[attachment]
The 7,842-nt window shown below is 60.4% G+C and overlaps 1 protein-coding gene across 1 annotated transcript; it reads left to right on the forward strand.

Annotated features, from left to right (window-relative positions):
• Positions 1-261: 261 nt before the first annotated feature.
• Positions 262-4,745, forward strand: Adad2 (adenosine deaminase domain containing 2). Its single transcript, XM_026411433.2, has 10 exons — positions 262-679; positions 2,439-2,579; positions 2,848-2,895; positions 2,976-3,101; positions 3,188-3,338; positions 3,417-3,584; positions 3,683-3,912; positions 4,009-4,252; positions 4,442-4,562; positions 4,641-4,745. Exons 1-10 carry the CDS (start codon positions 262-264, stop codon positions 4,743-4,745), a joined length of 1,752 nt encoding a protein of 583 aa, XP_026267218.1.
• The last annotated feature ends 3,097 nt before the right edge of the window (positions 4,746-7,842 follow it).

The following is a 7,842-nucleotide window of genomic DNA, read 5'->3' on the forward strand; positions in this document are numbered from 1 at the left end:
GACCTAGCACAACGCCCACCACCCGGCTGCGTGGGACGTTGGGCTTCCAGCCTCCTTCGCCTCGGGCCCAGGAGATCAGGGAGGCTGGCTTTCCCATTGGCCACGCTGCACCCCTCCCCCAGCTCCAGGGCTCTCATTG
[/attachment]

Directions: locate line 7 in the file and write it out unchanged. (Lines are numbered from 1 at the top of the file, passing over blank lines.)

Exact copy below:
GACCTAGCACAACGCCCACCACCCGGCTGCGTGGGACGTTGGGCTTCCAGCCTCCTTCGCCTCGGGCCCAGGAGATCAGGGAGGCTGGCTTTCCCATTGGCCACGCTGCACCCCTCCCCCAGCTCCAGGGCTCTCATTG